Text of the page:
HUMANITY'S GAIN FROM UNBELIEF.
As an unbeliever, I ask leave to plead that humanity has been real gainer from scepticism, and that the gradual and growing rejection of Christianity—like the rejection of the faiths which preceded it—has in fact added, and will add, to man's happiness and well being. I maintain that in physics science is the outcome of scepticism, and that general progress is impossible without scepticism on matters of religion. I mean by religion every form of belief which accepts or asserts the supernatural. I write as a Monist, and use the word "nature" as meaning all phenomena, every phænomenon, all that is necessary for the happening of any and every phænomenon. Every religion is constantly changing, and at any given time is the measure of the civilisation attained by what Guizot described as the juste milieu of those who profess it. Each religion is slowly but certainly modified in its dogma and practice by the gradual development of the peoples amongst whom it is professed. Each discovery destroys in whole or part some theretofore cherished belief. No religion is suddenly rejected by any people; it is rather gradually out-grown. None see a religion die; dead religions are like dead languages and obsolete customs; the decay is long and—like the glacier march—is only perceptible to the careful watcher by comparisons extending over long periods. A superseded religion may often be traced in the festivals, ceremonies, and dogmas of the religion which has replaced it. Traces of obsolete religions may often be found in popular customs, in old wives' stories, and in children's tales.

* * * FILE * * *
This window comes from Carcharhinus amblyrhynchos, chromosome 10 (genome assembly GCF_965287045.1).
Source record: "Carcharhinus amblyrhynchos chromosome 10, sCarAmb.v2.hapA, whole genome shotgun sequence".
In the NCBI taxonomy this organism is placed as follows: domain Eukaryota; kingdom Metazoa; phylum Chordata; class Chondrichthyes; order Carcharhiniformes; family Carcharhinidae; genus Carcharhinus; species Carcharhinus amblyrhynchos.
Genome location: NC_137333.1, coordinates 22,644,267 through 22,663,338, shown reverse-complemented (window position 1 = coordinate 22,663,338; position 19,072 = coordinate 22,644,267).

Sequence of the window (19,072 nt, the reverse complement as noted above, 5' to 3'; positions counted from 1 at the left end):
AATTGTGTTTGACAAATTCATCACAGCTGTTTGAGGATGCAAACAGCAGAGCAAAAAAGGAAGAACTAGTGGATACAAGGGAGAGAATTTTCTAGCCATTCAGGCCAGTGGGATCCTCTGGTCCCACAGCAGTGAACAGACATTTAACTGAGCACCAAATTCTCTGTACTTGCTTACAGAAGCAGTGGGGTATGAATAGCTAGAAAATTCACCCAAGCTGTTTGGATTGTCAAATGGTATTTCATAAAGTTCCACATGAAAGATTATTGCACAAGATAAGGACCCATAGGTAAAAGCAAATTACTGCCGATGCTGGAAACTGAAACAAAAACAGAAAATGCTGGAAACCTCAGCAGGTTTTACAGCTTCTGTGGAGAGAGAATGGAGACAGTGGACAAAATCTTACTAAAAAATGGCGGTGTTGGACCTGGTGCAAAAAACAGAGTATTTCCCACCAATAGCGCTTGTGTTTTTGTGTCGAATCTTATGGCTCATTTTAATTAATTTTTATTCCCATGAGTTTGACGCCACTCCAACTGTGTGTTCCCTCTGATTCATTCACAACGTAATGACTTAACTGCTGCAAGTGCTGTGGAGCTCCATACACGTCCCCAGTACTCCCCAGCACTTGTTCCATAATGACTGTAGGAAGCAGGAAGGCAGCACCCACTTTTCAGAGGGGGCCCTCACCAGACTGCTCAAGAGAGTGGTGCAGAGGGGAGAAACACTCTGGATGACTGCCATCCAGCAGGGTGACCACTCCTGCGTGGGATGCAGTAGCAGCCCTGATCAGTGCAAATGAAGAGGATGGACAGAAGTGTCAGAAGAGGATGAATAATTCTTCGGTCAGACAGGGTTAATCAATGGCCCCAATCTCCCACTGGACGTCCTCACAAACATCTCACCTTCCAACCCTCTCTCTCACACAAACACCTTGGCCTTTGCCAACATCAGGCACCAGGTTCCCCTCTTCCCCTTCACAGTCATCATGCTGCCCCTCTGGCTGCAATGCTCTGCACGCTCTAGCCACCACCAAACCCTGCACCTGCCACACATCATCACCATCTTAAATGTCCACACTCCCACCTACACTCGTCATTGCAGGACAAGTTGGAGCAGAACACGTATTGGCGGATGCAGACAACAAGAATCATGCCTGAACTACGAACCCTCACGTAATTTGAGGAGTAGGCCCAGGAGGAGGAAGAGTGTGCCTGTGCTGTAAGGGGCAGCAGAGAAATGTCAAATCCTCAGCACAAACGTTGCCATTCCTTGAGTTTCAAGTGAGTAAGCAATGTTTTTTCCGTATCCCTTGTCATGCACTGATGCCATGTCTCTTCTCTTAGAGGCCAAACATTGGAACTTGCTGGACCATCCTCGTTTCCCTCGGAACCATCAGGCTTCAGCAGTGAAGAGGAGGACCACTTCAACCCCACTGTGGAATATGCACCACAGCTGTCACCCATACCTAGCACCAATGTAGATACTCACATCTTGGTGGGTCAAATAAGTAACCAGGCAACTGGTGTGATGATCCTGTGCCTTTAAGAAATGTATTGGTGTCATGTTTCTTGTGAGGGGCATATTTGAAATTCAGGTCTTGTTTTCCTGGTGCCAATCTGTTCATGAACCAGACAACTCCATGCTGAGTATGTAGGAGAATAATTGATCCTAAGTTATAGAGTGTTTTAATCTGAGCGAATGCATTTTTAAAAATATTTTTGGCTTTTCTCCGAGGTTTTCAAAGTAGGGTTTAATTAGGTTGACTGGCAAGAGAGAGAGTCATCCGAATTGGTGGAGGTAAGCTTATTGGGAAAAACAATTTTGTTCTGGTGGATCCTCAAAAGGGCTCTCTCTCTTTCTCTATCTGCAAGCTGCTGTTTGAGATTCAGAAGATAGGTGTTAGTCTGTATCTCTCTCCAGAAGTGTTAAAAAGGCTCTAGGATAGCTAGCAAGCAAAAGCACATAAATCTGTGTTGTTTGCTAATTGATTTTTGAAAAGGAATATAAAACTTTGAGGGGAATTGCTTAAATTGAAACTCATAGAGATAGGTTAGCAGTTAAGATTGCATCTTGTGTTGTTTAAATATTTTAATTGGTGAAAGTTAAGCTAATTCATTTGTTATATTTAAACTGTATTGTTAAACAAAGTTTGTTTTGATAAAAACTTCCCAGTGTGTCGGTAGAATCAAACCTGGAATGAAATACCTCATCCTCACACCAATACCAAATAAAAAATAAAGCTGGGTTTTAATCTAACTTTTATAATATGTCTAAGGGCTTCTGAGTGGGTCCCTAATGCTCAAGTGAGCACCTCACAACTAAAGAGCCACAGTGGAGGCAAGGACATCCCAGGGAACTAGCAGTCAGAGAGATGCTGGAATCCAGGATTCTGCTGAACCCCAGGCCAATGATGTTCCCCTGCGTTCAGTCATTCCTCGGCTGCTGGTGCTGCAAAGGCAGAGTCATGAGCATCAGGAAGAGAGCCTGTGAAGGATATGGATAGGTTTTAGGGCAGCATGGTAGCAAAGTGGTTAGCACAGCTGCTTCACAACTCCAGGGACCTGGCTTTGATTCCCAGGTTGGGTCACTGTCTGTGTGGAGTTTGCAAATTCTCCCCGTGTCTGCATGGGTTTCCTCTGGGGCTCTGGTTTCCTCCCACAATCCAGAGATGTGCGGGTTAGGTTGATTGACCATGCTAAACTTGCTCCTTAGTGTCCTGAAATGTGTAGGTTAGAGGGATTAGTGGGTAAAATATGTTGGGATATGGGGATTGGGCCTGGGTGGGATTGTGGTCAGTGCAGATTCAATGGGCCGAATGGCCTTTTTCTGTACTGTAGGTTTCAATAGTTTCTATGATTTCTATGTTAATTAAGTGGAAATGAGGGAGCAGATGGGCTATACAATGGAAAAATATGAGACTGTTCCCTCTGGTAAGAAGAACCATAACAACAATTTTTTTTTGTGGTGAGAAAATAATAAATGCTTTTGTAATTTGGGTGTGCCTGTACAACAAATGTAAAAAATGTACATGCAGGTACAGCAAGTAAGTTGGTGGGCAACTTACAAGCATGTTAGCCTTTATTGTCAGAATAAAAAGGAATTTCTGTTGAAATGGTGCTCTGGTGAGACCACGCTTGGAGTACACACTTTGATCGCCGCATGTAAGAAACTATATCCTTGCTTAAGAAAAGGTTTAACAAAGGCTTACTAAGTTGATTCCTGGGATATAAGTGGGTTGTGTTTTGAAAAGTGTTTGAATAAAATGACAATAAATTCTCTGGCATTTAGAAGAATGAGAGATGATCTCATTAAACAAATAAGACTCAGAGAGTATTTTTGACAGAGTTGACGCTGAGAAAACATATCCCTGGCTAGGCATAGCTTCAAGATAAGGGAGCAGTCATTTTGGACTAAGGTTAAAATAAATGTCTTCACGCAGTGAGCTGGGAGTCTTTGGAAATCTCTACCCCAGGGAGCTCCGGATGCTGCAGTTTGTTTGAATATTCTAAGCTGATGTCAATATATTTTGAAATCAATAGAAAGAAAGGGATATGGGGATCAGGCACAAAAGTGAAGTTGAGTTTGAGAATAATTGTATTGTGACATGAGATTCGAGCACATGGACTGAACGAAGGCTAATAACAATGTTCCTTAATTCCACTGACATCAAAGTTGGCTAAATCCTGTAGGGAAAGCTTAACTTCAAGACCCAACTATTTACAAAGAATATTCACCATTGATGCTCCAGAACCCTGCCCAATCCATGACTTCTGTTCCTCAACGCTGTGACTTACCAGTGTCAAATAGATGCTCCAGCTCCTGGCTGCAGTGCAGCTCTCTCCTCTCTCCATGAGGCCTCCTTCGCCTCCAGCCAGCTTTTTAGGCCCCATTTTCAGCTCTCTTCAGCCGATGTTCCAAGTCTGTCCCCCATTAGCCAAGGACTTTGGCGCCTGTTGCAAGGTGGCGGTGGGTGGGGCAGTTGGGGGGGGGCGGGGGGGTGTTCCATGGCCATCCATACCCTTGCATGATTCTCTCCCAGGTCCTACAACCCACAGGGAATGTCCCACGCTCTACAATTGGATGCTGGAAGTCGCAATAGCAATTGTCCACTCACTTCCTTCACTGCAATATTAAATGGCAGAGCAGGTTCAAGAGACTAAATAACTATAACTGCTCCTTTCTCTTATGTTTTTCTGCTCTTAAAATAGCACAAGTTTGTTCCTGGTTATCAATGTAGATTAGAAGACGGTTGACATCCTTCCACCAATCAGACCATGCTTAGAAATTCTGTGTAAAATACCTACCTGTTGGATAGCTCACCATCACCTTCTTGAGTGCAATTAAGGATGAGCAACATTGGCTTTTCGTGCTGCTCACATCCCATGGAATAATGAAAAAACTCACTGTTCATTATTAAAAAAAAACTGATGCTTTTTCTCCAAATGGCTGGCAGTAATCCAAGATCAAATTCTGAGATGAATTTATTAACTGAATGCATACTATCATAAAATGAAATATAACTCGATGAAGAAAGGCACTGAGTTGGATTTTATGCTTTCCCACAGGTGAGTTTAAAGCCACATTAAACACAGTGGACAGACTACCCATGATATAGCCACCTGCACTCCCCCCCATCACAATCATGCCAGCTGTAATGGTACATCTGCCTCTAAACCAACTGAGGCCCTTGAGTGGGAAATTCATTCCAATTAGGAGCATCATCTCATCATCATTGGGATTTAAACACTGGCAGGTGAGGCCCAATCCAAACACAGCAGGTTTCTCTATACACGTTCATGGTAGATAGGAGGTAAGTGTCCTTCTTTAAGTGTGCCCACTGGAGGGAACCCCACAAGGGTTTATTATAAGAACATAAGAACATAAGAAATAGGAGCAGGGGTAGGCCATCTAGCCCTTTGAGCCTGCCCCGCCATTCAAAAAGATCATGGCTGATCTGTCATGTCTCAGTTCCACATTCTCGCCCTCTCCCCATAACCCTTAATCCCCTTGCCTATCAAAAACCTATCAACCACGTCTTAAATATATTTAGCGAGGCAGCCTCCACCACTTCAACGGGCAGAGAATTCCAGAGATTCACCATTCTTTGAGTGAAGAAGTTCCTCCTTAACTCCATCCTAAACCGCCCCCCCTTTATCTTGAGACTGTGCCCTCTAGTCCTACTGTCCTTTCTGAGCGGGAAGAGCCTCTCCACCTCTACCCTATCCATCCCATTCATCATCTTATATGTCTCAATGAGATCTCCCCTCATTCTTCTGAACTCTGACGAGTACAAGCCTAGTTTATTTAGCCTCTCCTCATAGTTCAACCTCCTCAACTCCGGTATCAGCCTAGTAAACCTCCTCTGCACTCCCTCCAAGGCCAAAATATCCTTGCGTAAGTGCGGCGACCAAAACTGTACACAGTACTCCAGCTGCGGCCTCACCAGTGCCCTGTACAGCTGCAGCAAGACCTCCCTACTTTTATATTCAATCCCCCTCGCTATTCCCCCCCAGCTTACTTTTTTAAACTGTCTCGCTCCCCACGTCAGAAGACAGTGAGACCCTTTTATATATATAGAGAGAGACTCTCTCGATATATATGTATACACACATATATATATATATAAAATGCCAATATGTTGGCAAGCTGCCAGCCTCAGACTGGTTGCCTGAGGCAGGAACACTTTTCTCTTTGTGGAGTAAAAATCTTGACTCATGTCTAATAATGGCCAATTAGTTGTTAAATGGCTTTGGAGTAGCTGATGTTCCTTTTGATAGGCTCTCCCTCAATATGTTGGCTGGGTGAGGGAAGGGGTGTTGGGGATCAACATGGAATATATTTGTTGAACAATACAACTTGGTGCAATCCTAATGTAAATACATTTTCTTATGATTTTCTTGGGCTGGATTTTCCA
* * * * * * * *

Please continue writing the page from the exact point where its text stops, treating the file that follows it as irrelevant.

It is necessary, in order that my plea should be understood, that I should explain what I mean by Christianity; and in the very attempt at this explanation there will, I think, be found strong illustration of the value of unbelief. Christianity in practice may be gathered from its more ancient forms, represented by the Roman Catholic and the Greek Churches, or from the various churches which have grown up in the last few centuries. Each of these churches calls itself Christian. Some of them deny the right of the others to use the word Christian. Some Christian churches treat, or have treated, other Christian churches as heretics or unbelievers. The Roman Catholics and the Protestants in Great Britain and Ireland have in turn been terribly cruel one to the other; and the ferocious laws of the seventeenth and eighteenth centuries, enacted by the English Protestants against English and Irish Papists, are a disgrace to civilisation. These penal laws, enduring longest in Ireland, still bear fruit in much of the political mischief and agrarian crime of to-day. It is only the tolerant indifference of scepticism that, one after the other, has repealed most of the laws directed by the Established Christian Church against Papists and Dissenters, and also against Jews and heretics. Church of England clergymen have in the past gone to great lengths in denouncing nonconformity; and even in the present day an effective sample of such denunciatory bigotry may be found in a sort of orthodox catechism written by the Rev....